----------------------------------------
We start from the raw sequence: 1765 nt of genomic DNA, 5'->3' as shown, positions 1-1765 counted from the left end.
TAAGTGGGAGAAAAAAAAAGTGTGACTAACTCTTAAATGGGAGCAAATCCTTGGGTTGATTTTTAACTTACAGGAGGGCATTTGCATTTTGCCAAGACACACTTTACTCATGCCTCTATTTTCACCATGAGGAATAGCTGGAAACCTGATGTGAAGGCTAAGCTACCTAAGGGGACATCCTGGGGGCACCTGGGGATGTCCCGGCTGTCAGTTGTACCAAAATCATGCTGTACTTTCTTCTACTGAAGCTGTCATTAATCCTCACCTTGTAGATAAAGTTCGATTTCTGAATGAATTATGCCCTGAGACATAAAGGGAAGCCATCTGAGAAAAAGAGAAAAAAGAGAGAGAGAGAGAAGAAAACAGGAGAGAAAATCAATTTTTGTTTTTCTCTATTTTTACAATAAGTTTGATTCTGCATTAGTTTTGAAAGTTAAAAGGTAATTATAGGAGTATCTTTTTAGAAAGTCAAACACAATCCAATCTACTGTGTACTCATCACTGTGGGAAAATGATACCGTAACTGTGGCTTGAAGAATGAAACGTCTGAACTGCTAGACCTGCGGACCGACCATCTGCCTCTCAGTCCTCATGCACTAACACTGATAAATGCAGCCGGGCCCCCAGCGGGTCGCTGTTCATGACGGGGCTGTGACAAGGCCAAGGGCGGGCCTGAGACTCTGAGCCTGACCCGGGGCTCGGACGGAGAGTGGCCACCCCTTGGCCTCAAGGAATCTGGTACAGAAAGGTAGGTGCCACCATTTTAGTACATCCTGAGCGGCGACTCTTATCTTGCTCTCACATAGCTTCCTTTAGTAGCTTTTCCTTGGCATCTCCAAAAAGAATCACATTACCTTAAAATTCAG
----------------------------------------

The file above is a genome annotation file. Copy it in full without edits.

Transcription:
We start from the raw sequence: 1765 nt of genomic DNA, 5'->3' as shown, positions 1-1765 counted from the left end.
TAAGTGGGAGAAAAAAAAAGTGTGACTAACTCTTAAATGGGAGCAAATCCTTGGGTTGATTTTTAACTTACAGGAGGGCATTTGCATTTTGCCAAGACACACTTTACTCATGCCTCTATTTTCACCATGAGGAATAGCTGGAAACCTGATGTGAAGGCTAAGCTACCTAAGGGGACATCCTGGGGGCACCTGGGGATGTCCCGGCTGTCAGTTGTACCAAAATCATGCTGTACTTTCTTCTACTGAAGCTGTCATTAATCCTCACCTTGTAGATAAAGTTCGATTTCTGAATGAATTATGCCCTGAGACATAAAGGGAAGCCATCTGAGAAAAAGAGAAAAAAGAGAGAGAGAGAGAAGAAAACAGGAGAGAAAATCAATTTTTGTTTTTCTCTATTTTTACAATAAGTTTGATTCTGCATTAGTTTTGAAAGTTAAAAGGTAATTATAGGAGTATCTTTTTAGAAAGTCAAACACAATCCAATCTACTGTGTACTCATCACTGTGGGAAAATGATACCGTAACTGTGGCTTGAAGAATGAAACGTCTGAACTGCTAGACCTGCGGACCGACCATCTGCCTCTCAGTCCTCATGCACTAACACTGATAAATGCAGCCGGGCCCCCAGCGGGTCGCTGTTCATGACGGGGCTGTGACAAGGCCAAGGGCGGGCCTGAGACTCTGAGCCTGACCCGGGGCTCGGACGGAGAGTGGCCACCCCTTGGCCTCAAGGAATCTGGTACAGAAAGGTAGGTGCCACCATTTTAGTACATCCTGAGCGGCGACTCTTATCTTGCTCTCACATAGCTTCCTTTAGTAGCTTTTCCTTGGCATCTCCAAAAAGAATCACATTACCTTAAAATTCAG